Evaluating the boundary conditions for a rectangular pipe

In summary: If n is even, then sin(nπy/a) would be zero and the potential would be zero. If n is odd, then sin(nπy/a) would be infinity and the potential would be infinity.In summary, the image attached has a parallel pipe with a length of a. The boundary conditions are that V=0 at y=0 and V=0 at y=a.
  • #1
guyvsdcsniper
264
37
Homework Statement
Find the potential V (x,y) at all points across the section of this pipe.
Relevant Equations
dv/dx=0
I have attached an image of the pipe in the attachmnts. The pipe is parallel to z-axis form (-∞,∞) and sides of length a.

So my boundary conditions for this problem are as follows
1.) V=0 at y=0
2.)V=0 at y=a
4.)∂v/∂x=0 @ x=0
3.)V0 @ x=a

I am a little confused on the fourth boundary condition only because my answer doesn't seem to match up with what I have found on the internet.

When solving B.C 4 and simplify i get, V0=Csin(nπy/a)(cosh(nπ)/2)

The answer I found gives V0=2Csin(nπy/a)(cosh(nπ))

Im not sure how they are getting the equation to be a multiple of 2 when the identity of (ex+e-x)=cosh(x)/2

The solution I found is the image that looks scanned. My work is the image that is in blue and black ink.
1601528208470_CamScanner10-01-202010.24.12_3.png
Screen Shot 2022-03-07 at 10.15.12 PM.png
Screen Shot 2022-03-07 at 9.42.37 PM.png
 
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  • #2
quittingthecult said:
the identity of (ex+e-x)=cosh(x)/2
Are you quite sure about that?
 
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Likes Orodruin
  • #3
haruspex said:
Are you quite sure about that?
:oops: i totally messed that up. I swore I saw it like that when I looked that up last night.
 
  • #4
So i finished solving the problem after correcting my mistake. I used the Fourier trick shown in my book to kind of help lead me through solving this problem.

I guess now is to just choose what n will be in the summation. I believe it should be odd non negative integers because if I have an even number for n, sin will be zero and the whole potential function will be zero.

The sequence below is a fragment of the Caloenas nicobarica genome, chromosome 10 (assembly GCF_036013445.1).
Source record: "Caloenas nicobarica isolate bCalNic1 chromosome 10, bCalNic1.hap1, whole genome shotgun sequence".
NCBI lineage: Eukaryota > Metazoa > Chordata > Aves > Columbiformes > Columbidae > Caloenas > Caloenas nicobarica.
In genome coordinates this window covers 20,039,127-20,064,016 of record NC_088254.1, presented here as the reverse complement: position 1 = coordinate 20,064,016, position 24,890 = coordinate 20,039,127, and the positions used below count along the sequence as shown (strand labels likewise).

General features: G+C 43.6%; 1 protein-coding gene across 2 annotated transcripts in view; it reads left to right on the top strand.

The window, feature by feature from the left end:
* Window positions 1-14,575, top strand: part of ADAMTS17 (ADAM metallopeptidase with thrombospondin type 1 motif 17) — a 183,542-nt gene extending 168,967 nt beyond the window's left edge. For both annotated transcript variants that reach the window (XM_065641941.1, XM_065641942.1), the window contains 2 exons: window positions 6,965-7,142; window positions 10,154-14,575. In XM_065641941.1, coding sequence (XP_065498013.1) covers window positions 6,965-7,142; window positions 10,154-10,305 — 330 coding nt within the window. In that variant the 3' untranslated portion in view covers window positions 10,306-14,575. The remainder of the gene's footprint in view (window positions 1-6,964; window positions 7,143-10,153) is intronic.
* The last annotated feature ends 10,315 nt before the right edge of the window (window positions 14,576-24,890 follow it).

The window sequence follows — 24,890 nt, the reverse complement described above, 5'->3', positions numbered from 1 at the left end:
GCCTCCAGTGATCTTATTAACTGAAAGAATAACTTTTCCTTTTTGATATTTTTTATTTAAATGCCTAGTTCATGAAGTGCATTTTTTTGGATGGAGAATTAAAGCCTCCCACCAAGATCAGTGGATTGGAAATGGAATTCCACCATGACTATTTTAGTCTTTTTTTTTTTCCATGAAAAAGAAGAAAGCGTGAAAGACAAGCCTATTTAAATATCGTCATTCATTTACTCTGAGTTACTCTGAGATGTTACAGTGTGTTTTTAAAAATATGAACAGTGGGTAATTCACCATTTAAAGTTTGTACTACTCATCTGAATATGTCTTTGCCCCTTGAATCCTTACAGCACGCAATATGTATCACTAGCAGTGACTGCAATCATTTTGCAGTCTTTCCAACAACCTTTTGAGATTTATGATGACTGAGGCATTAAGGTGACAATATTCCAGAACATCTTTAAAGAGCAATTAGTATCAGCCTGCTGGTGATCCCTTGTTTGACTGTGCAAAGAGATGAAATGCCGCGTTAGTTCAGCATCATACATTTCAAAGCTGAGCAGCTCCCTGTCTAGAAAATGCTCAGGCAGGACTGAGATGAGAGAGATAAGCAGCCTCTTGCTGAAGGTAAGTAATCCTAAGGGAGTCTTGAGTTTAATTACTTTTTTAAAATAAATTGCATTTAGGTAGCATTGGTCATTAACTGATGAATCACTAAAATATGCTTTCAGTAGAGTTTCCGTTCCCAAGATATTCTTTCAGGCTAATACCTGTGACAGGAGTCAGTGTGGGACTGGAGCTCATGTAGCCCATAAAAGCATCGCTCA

Does this seem correct?

IMG_8571.JPG
 
  • #5
quittingthecult said:
So i finished solving the problem after correcting my mistake. I used the Fourier trick shown in my book to kind of help lead me through solving this problem.

I guess now is to just choose what n will be in the summation. I believe it should be odd non negative integers because if I have an even number for n, sin will be zero and the whole potential function will be zero.

Does this seem correct?

View attachment 298142
Your answer doesn’t make sense because you have an n outside the summation.
You can always check the answer to such a question by seeing whether it satisfies all the equations you started with.
(I was also thrown at first by your notation, writing cosn for cosine instead of just cos.)
 
  • #6
haruspex said:
(I was also thrown at first by your notation, writing cosn for cosine instead of just cos.)
It is cosh, not cosn. Still, as you say, n cannot be outside the sum of course.
 
  • #7
Orodruin said:
It is cosh, not cosn. Still, as you say, n cannot be outside the sum of course.
Ok, thanks. I had not read through the development.
 
  • #8
To add to that, the sum is lacking any indication what the sum is taken over. Mid computation you have two cases (0 when n is even and 2 when n is odd), the sum should only be over odd n. Unless a sum is over all the range, it is very important to note what the sum is over.
 
  • #9
Orodruin said:
To add to that, the sum is lacking any indication what the sum is taken over. Mid computation you have two cases (0 when n is even and 2 when n is odd), the sum should only be over odd n. Unless a sum is over all the range, it is very important to note what the sum is over.
I think that part of @quittingthecult's question is how to determine the values to sum over. The reason for only using odd n offered in post #4 doesn’t look right to me.
 
  • #10
Orodruin said:
To add to that, the sum is lacking any indication what the sum is taken over. Mid computation you have two cases (0 when n is even and 2 when n is odd), the sum should only be over odd n. Unless a sum is over all the range, it is very important to note what the sum is over.
Yea I can see having that cosh outside the summation is a big problem. Glaring mistake that I will fix.

I was holding out on identifying what n should be on the summation notation in hopes that I could get some feedback here before continuing.
My post may be a bit convoluted to follow as its not organized as good as can be,sorry about that.

So if I include that cosh into the summation (which I should of course, big mistake of mine). and you say the summation should only be when n is odd, but I have a sin(nπy/a). Letting n be odd is fine for cosh but would make sin go to zero which would make the potential go to zero.